Animals look at me with souls of the ancients…tolerant, loving, inscrutable, and, sometimes, (rightfully!) angry and/or scared of me as a human that’s come bumbling into their midst. And I love them for it. Because they should be scared and angry.

Yesterday, I saw the article about the whales beaching themselves in Florida. And it was so unemotional. “Why,” I screamed. “How?” “What the f*ck are we doing about it?” And, the answer is nothing. There’s no change we can implement soon enough. Even if we did (and do) care, it’s not enough. There’s nothing we can do.

Because we are human.

And I have never been more ashamed of that fact than right now.

I don’t want to live on a planet without bees and birds and animals and trees and plants and water and oceans and fish and whales and everything else that is a non-human life form.

Akin my (faulty?) memory of Medea (from when I was in middle school), when she talks about being underwater and the fish eating the flesh from her bones until she is pure and white, that’s what I feel sometimes.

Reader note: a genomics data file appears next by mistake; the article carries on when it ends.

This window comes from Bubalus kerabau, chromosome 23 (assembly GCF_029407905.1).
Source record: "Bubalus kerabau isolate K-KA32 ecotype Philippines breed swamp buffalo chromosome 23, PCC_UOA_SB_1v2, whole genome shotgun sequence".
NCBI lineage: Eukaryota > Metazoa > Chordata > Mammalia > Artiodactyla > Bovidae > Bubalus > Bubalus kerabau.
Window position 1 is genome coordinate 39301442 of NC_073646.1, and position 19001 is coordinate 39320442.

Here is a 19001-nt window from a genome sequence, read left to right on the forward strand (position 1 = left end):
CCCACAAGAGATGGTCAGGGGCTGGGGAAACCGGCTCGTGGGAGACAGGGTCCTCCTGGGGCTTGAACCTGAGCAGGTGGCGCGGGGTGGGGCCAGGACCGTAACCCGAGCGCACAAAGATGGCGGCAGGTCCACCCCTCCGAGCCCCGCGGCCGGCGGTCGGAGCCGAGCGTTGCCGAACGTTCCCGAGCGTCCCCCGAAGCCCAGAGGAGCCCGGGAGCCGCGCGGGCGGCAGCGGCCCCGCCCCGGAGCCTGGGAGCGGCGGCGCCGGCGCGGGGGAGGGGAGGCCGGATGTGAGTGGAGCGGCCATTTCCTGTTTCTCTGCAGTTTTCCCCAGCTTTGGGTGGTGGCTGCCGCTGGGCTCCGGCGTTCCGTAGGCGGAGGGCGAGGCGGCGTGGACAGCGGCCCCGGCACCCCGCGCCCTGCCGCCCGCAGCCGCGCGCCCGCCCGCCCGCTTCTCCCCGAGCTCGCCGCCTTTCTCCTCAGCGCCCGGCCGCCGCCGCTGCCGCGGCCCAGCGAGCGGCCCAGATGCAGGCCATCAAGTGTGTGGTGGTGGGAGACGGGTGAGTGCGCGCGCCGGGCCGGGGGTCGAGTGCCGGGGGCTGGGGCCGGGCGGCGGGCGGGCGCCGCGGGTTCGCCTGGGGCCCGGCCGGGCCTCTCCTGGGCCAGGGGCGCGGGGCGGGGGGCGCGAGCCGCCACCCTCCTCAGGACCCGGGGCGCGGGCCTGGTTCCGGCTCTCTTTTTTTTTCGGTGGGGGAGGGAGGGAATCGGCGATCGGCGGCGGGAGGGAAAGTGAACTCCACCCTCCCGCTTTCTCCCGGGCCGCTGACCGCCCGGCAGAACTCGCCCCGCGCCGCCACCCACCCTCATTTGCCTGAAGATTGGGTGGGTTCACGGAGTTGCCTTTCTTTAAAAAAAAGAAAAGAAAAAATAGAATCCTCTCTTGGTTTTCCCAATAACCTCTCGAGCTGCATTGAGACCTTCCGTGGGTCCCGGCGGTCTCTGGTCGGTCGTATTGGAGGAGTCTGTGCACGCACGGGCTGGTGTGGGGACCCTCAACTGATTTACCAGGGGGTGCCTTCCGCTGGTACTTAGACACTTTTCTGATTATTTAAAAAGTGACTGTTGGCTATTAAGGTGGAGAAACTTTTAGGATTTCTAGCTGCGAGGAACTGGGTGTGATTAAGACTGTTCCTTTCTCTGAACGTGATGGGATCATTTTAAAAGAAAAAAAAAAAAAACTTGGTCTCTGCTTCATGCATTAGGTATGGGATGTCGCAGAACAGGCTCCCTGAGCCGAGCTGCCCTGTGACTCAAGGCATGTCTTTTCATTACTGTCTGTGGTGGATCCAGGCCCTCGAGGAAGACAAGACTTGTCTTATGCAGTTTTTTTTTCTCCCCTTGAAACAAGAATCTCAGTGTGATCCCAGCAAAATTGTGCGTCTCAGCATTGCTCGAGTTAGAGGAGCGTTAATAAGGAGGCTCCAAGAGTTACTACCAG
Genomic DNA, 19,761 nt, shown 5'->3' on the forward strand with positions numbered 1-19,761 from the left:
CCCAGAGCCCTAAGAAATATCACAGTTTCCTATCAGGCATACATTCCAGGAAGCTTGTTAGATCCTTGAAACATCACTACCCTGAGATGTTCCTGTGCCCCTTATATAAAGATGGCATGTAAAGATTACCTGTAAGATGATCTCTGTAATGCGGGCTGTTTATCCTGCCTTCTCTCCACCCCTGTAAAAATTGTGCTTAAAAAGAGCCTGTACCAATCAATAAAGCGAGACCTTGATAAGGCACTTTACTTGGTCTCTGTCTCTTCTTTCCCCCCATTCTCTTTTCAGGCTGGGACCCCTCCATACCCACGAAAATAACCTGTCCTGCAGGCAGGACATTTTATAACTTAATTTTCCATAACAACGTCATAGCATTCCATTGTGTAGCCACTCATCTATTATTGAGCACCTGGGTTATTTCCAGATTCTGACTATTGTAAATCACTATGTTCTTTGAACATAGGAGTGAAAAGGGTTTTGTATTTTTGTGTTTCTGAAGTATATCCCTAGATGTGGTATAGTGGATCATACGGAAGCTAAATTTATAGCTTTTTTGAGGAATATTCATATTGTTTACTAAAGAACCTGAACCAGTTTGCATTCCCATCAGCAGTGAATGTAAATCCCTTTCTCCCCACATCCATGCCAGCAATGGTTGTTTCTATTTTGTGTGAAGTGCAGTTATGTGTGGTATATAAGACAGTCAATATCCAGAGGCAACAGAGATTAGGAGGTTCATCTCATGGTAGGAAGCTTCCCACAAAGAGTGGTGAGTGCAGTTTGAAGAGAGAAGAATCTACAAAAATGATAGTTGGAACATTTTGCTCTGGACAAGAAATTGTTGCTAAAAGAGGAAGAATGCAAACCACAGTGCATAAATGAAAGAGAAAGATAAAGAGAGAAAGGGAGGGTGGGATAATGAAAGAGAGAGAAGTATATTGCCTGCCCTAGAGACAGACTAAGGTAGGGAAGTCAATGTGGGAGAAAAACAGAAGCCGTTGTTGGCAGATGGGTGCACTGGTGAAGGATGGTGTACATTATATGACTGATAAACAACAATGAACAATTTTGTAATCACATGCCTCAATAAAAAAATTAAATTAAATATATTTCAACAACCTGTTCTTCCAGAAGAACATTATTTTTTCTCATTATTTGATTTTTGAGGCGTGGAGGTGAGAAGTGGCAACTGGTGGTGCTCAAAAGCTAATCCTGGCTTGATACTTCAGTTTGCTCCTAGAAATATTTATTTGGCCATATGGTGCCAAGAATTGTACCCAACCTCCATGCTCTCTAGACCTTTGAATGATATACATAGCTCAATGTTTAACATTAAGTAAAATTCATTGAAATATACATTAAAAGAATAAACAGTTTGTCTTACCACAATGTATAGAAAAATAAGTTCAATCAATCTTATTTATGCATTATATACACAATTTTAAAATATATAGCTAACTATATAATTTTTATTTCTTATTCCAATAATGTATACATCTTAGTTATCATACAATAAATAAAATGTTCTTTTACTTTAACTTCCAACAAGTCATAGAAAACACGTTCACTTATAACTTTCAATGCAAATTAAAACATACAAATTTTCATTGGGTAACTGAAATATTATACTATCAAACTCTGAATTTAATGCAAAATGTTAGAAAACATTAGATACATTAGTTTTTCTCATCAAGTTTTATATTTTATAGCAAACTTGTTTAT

Like I want to strip off my human skin and transform into an animal. Or a bird. Or even the air, or an unknown fantastical elemental. Anything but a creature that’s linked biologically to the human race. Enough with cell phones and social media and television and money and stuffy stuff and banal work and being hated and being insulted and put down and being ignored and losing…everything.

And, yes, I know that’s not possible.

But that’s what I wish. have wished since I was a child. And that I could fix things. Help make people around me understand. Help make sure that evil doesn’t win. Like so many kids, maybe, I wanted to be a hero.

But now I just feel helpless.

I am a coward.

I am weak.

I am so very tired.